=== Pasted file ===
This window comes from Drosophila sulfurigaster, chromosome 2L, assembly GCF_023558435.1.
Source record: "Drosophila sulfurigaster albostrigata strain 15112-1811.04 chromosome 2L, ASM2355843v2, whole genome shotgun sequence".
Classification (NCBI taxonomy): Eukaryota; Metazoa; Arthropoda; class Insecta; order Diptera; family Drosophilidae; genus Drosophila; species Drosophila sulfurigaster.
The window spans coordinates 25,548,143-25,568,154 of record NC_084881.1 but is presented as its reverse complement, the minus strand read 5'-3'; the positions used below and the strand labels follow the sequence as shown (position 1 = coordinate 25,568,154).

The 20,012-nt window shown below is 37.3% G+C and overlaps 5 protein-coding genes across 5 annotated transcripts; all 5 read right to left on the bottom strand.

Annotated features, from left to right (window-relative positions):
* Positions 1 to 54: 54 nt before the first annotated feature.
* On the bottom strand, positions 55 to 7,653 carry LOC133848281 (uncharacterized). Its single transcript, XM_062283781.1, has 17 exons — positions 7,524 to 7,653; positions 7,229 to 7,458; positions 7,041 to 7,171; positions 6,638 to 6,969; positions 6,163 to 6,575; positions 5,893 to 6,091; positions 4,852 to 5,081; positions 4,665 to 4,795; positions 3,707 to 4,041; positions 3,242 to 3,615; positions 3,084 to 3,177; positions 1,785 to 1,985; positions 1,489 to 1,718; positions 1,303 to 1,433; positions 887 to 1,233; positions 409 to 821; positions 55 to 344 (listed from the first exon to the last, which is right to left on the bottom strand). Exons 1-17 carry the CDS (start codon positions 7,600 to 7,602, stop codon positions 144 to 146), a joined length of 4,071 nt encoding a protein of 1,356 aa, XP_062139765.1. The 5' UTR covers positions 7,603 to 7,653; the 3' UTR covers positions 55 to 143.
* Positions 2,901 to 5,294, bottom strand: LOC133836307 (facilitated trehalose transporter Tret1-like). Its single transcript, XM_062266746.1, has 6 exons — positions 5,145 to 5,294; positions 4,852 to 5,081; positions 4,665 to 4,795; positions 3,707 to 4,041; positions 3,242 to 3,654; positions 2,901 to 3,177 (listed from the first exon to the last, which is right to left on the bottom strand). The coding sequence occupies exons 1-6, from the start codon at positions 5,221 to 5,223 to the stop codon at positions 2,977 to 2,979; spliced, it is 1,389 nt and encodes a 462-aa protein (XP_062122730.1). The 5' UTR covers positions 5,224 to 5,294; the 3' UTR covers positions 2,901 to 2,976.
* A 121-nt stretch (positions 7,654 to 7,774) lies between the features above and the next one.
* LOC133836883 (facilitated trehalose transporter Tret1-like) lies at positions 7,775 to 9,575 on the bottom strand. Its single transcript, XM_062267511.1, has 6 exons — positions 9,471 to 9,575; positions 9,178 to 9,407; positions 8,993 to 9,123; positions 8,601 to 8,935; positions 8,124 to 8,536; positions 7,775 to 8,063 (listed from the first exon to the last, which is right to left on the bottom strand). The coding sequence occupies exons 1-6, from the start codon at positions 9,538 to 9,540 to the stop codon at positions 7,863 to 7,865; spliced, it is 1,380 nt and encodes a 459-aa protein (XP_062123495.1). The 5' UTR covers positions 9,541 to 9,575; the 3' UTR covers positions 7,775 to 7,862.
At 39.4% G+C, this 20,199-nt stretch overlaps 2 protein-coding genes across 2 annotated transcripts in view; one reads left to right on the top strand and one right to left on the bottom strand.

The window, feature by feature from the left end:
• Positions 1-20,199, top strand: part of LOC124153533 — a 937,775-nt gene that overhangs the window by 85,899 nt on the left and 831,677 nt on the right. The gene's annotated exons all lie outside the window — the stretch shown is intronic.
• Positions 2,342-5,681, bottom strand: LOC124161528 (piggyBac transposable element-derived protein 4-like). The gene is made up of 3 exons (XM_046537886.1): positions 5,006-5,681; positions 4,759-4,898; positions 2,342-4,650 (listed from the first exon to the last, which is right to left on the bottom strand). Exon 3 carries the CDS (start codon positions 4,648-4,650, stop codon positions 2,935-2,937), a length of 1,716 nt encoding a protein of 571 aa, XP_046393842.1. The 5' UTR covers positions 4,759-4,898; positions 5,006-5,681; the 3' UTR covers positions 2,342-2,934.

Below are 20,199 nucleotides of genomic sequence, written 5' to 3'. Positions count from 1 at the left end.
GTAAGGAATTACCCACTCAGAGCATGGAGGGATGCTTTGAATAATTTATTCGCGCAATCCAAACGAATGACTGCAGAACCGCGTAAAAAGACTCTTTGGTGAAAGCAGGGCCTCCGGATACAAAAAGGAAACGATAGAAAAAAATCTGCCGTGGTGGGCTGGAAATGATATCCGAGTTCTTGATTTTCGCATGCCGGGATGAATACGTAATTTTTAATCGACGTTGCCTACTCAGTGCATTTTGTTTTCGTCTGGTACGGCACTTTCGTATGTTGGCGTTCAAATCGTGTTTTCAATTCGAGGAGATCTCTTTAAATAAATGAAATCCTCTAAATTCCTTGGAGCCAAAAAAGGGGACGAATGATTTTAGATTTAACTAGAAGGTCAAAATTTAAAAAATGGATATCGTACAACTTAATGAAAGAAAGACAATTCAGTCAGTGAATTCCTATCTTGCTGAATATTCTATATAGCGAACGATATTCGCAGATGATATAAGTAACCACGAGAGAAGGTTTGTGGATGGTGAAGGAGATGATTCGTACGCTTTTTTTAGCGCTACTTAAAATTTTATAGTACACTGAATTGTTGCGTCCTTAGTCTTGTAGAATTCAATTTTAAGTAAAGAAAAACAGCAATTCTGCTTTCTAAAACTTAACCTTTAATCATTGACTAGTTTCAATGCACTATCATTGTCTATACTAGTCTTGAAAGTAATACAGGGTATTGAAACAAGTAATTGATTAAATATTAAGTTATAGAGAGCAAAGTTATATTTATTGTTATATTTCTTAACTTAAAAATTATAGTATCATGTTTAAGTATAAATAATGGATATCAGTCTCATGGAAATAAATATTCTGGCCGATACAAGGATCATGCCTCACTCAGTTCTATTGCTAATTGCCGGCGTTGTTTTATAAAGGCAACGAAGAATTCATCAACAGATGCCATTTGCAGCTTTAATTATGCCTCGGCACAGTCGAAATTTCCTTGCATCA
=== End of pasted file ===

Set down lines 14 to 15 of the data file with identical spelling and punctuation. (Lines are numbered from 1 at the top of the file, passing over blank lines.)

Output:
• Positions 1-20,199, top strand: part of LOC124153533 — a 937,775-nt gene that overhangs the window by 85,899 nt on the left and 831,677 nt on the right. The gene's annotated exons all lie outside the window — the stretch shown is intronic.
• Positions 2,342-5,681, bottom strand: LOC124161528 (piggyBac transposable element-derived protein 4-like). The gene is made up of 3 exons (XM_046537886.1): positions 5,006-5,681; positions 4,759-4,898; positions 2,342-4,650 (listed from the first exon to the last, which is right to left on the bottom strand). Exon 3 carries the CDS (start codon positions 4,648-4,650, stop codon positions 2,935-2,937), a length of 1,716 nt encoding a protein of 571 aa, XP_046393842.1. The 5' UTR covers positions 4,759-4,898; positions 5,006-5,681; the 3' UTR covers positions 2,342-2,934.